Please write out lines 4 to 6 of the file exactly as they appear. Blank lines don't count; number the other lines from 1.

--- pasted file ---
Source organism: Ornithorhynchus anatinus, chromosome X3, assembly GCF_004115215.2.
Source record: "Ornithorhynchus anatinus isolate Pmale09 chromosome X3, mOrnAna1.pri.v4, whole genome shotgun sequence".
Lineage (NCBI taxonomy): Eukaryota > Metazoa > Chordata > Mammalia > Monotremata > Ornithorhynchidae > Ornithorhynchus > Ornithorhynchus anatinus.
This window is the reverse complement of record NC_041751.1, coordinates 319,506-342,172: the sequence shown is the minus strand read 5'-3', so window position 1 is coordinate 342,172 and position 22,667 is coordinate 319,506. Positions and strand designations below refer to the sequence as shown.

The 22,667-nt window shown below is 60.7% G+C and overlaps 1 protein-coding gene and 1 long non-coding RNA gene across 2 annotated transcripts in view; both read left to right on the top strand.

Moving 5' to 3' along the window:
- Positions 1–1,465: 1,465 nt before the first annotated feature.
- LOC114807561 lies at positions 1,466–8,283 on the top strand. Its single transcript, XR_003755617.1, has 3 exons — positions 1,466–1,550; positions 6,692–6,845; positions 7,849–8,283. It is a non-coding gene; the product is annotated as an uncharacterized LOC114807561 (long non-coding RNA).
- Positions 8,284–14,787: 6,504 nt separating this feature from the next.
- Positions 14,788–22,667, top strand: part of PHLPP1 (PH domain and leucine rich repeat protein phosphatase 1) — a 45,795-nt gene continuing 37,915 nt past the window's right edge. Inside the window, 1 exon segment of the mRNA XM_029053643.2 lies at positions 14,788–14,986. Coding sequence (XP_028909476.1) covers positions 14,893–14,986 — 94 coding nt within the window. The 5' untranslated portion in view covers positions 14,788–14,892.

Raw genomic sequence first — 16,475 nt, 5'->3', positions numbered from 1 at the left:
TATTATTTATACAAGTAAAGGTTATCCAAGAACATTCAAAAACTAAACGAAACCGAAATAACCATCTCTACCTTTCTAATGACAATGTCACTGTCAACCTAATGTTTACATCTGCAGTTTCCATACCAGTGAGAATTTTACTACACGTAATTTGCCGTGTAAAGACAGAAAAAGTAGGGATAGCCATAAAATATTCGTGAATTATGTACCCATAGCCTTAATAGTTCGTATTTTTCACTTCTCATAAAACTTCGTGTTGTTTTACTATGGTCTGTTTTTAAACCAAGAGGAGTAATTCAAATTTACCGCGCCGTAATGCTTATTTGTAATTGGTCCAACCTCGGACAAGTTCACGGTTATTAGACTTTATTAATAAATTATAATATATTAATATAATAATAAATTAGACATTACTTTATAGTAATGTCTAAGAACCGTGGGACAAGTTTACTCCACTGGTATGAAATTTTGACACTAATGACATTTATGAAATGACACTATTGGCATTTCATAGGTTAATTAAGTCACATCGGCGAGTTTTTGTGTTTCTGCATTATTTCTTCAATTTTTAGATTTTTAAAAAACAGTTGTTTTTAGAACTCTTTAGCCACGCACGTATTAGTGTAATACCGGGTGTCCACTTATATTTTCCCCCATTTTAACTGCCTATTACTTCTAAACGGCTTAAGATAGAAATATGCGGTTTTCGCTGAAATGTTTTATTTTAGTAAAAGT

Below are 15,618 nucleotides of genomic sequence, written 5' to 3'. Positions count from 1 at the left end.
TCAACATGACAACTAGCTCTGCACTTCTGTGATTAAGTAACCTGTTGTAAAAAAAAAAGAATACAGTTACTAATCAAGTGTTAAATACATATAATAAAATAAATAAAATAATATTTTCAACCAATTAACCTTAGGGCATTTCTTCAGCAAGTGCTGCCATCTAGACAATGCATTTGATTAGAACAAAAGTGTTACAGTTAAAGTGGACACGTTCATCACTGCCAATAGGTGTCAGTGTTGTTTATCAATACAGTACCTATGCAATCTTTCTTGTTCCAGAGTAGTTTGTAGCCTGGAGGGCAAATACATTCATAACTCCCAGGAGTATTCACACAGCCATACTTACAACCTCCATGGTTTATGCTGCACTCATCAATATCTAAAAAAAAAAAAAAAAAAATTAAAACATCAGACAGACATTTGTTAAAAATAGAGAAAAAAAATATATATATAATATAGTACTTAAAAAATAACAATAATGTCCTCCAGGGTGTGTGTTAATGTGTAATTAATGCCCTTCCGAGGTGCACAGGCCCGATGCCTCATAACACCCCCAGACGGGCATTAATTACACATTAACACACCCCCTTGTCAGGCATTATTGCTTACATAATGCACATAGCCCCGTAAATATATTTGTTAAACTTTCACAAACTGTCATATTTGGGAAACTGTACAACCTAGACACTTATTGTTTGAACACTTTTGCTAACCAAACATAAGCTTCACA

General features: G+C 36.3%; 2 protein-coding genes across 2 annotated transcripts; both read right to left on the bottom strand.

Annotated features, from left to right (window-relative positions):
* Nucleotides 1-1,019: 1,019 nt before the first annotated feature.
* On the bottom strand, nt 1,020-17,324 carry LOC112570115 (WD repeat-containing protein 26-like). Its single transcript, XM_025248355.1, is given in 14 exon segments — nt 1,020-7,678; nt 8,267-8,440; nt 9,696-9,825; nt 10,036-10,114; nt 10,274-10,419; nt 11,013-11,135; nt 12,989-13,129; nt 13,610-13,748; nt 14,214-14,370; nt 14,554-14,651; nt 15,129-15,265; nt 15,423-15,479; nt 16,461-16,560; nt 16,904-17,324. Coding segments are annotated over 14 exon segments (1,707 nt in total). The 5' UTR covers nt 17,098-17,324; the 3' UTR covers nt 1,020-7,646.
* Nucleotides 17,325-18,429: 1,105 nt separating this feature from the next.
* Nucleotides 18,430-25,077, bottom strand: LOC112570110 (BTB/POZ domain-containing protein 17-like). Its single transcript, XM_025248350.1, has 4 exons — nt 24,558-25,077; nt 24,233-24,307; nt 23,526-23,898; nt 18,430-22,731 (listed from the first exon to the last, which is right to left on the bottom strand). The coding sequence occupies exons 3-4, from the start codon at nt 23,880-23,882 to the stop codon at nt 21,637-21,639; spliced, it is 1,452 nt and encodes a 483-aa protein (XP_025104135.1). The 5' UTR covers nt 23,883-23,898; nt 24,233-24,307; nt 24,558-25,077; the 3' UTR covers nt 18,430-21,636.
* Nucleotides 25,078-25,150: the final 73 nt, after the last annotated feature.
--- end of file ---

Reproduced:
This window is the reverse complement of record NC_041751.1, coordinates 319,506-342,172: the sequence shown is the minus strand read 5'-3', so window position 1 is coordinate 342,172 and position 22,667 is coordinate 319,506. Positions and strand designations below refer to the sequence as shown.

The 22,667-nt window shown below is 60.7% G+C and overlaps 1 protein-coding gene and 1 long non-coding RNA gene across 2 annotated transcripts in view; both read left to right on the top strand.

Moving 5' to 3' along the window: